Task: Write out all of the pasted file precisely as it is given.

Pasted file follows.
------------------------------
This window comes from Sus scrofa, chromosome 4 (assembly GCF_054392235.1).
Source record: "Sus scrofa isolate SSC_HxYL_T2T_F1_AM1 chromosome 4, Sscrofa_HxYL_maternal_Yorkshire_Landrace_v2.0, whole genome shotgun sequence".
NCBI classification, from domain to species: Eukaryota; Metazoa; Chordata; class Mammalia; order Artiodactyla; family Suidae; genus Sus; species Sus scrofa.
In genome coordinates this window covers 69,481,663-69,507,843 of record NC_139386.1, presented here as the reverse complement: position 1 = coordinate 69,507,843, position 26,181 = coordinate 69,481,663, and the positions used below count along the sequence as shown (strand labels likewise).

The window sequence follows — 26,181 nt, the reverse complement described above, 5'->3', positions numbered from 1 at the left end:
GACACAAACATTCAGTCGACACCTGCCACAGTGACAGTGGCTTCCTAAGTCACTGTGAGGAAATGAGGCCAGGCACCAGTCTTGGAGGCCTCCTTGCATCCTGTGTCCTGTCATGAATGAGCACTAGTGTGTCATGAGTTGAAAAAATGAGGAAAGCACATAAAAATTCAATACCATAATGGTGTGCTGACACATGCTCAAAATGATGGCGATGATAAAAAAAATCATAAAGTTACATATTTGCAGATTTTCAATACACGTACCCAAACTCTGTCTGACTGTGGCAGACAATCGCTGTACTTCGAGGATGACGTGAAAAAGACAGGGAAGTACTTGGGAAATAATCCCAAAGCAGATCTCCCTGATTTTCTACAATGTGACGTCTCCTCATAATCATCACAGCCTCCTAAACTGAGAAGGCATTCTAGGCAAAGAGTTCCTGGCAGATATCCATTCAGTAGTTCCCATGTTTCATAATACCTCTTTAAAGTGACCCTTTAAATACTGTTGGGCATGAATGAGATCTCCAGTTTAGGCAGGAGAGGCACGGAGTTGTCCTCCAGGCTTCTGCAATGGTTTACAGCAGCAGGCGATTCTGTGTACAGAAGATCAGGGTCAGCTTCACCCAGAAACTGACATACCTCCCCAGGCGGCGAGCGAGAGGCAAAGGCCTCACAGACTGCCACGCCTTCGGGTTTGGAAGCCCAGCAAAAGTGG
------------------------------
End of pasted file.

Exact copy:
This window comes from Sus scrofa, chromosome 4 (assembly GCF_054392235.1).
Source record: "Sus scrofa isolate SSC_HxYL_T2T_F1_AM1 chromosome 4, Sscrofa_HxYL_maternal_Yorkshire_Landrace_v2.0, whole genome shotgun sequence".
NCBI classification, from domain to species: Eukaryota; Metazoa; Chordata; class Mammalia; order Artiodactyla; family Suidae; genus Sus; species Sus scrofa.
In genome coordinates this window covers 69,481,663-69,507,843 of record NC_139386.1, presented here as the reverse complement: position 1 = coordinate 69,507,843, position 26,181 = coordinate 69,481,663, and the positions used below count along the sequence as shown (strand labels likewise).

The window sequence follows — 26,181 nt, the reverse complement described above, 5'->3', positions numbered from 1 at the left end:
GACACAAACATTCAGTCGACACCTGCCACAGTGACAGTGGCTTCCTAAGTCACTGTGAGGAAATGAGGCCAGGCACCAGTCTTGGAGGCCTCCTTGCATCCTGTGTCCTGTCATGAATGAGCACTAGTGTGTCATGAGTTGAAAAAATGAGGAAAGCACATAAAAATTCAATACCATAATGGTGTGCTGACACATGCTCAAAATGATGGCGATGATAAAAAAAATCATAAAGTTACATATTTGCAGATTTTCAATACACGTACCCAAACTCTGTCTGACTGTGGCAGACAATCGCTGTACTTCGAGGATGACGTGAAAAAGACAGGGAAGTACTTGGGAAATAATCCCAAAGCAGATCTCCCTGATTTTCTACAATGTGACGTCTCCTCATAATCATCACAGCCTCCTAAACTGAGAAGGCATTCTAGGCAAAGAGTTCCTGGCAGATATCCATTCAGTAGTTCCCATGTTTCATAATACCTCTTTAAAGTGACCCTTTAAATACTGTTGGGCATGAATGAGATCTCCAGTTTAGGCAGGAGAGGCACGGAGTTGTCCTCCAGGCTTCTGCAATGGTTTACAGCAGCAGGCGATTCTGTGTACAGAAGATCAGGGTCAGCTTCACCCAGAAACTGACATACCTCCCCAGGCGGCGAGCGAGAGGCAAAGGCCTCACAGACTGCCACGCCTTCGGGTTTGGAAGCCCAGCAAAAGTGG